The Attitude of the Peasant Poets Toward the City

16 May

My friends are the fields, the forest,
The dawn of spring, the storm’s thunder…. Essenin

O city, city! In a cruel combat
Thou hast christened us a carrion and a curse …. Essenin

In order to grasp and understand the spirit of contemporary Russia one must bear in mind the significant fact that the peasants have no love no sympathy, and no good will, either for the city or the proletariat. Numerous and varied are the causes of this attitude. Men who jealousy cherish a reverent feeling for the village and its mystical and patriarchal atmosphere; men who constantly revel in the bright colors of the fields and the country cannot be attracted by the confused noise and the sooty sky of the industrial centers. The sinister silhouettes of the big cites, the smoky aspect of the restless factories, the huge machines with their hidden mechanism are repulsive to the tillers of the soil. The rapid development of the cities material luxuries and machines and the enthusiasm shown by city workers for the demoniác forces of the lathes and machines have no fascination for the peasants. Having always felt deeply the iron yoke of the city, which was crushing them, the peasants look with great suspicion upon all its elements, agencies, and forces. They are particularly afraid of the unfathomed discordances of passions, of the anarchy and chaos evolving therefrom. Thus, despite some purely external appearances that have deceived certain foreign observers, the peasants have no love for the city. On the contrary they despise it; it schemes, aims, and aspirations are absolutely foreign to them.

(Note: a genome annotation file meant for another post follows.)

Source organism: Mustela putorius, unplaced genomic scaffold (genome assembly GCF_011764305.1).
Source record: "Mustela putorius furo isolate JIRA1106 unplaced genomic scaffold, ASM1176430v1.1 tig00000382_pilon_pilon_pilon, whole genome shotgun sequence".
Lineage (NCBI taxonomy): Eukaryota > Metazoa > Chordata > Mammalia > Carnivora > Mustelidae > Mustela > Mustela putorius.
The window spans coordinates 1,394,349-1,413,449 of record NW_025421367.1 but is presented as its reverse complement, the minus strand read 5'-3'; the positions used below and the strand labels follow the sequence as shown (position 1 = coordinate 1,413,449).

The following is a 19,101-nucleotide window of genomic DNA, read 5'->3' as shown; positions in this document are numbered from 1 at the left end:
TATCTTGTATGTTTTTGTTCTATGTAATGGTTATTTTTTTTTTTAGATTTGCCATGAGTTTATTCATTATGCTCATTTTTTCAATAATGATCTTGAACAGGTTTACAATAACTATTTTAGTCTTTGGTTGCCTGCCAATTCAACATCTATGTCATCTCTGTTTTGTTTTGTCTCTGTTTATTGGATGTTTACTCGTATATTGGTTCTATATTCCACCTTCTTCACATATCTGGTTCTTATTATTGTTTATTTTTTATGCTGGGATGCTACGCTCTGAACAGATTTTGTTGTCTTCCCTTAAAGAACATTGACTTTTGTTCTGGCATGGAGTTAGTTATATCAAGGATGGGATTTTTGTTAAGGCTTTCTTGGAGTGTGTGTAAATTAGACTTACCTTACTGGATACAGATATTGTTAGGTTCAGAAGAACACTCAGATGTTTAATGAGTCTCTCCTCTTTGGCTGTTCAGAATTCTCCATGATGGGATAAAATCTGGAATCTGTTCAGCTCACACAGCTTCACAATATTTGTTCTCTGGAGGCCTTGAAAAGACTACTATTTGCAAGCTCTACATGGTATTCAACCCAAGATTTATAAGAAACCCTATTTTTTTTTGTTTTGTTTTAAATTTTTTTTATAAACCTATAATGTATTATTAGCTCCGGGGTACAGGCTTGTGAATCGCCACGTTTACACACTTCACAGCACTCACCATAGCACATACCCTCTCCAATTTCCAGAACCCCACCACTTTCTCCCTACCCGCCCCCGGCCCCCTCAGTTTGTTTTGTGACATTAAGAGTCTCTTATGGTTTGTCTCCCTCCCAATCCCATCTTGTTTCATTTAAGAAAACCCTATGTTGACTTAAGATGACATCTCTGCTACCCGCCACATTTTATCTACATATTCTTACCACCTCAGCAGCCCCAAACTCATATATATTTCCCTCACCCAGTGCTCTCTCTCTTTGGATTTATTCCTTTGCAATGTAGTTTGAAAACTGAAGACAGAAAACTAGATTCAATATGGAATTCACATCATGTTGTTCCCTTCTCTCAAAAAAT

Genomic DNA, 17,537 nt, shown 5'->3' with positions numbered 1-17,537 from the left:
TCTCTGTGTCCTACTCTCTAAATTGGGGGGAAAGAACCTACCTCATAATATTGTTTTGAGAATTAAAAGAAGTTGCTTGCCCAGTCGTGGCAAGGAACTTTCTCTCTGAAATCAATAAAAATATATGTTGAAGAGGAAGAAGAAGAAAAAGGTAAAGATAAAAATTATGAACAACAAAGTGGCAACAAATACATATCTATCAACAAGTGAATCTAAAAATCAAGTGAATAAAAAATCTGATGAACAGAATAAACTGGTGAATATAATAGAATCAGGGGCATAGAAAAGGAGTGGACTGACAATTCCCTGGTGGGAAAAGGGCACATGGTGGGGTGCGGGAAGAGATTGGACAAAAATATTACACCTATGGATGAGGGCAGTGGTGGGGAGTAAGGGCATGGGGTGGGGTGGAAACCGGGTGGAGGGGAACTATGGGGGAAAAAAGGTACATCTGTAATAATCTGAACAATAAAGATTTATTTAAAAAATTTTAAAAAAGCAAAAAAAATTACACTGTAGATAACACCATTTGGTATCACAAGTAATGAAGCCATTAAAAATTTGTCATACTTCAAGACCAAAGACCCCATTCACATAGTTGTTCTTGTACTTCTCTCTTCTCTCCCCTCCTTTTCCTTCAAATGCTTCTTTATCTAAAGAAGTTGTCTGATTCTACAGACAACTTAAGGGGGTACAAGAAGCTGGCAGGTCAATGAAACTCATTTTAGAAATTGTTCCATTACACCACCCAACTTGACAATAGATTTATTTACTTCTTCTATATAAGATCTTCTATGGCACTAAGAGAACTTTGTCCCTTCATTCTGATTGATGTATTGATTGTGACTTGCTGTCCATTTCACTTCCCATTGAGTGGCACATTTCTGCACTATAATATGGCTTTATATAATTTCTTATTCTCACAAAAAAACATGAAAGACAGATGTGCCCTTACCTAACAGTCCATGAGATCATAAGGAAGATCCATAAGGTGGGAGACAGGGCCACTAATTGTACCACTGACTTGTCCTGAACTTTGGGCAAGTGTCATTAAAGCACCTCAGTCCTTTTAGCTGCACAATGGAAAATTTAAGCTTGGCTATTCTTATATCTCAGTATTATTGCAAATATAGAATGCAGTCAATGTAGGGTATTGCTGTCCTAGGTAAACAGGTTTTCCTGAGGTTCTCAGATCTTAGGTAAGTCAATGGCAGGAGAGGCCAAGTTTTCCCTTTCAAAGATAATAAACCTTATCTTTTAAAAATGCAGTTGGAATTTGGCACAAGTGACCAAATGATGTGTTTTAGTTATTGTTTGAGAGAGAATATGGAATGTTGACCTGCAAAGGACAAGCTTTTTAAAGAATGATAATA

Along with this hostility toward the city the peasant poetry reveals a feeling of antagonism and of deep resentment against urban workmen, whose minds, as we shall see are indelibly impressed by iron and steel and factories, furnaces and machines, and by “cities of concrete” The feeling of animosity between peasants and workmen is more striking when one remembers that they are all of the same stock.
For almost every city worker was originally a peasant…

The root of the enmity between these two classes lies hidden in the depths of their contrasting outlook on life, of their psychology and their aspirations. The urban workmen imbued as they are with the ideas of scientific socialism, consider themselves supermen, free thinkers, ardent adherents of science, and worshipers of progress.
The peasant’s spirit on the other hand is essentially individualistic. They have no sympathy for communism and are abloultely opposed to the gospel of Internationalism … They still recognize the sacredness ( I would interject the word necessity) for private property and strongly support the principle of free trade. besides the peasants … continue to be attached to religion and to remain faithful to past traditions

George Z. Patrick; Popular Poetry in Soviet Russia (University of California Press; Berkeley, California 1929) p. 68-69

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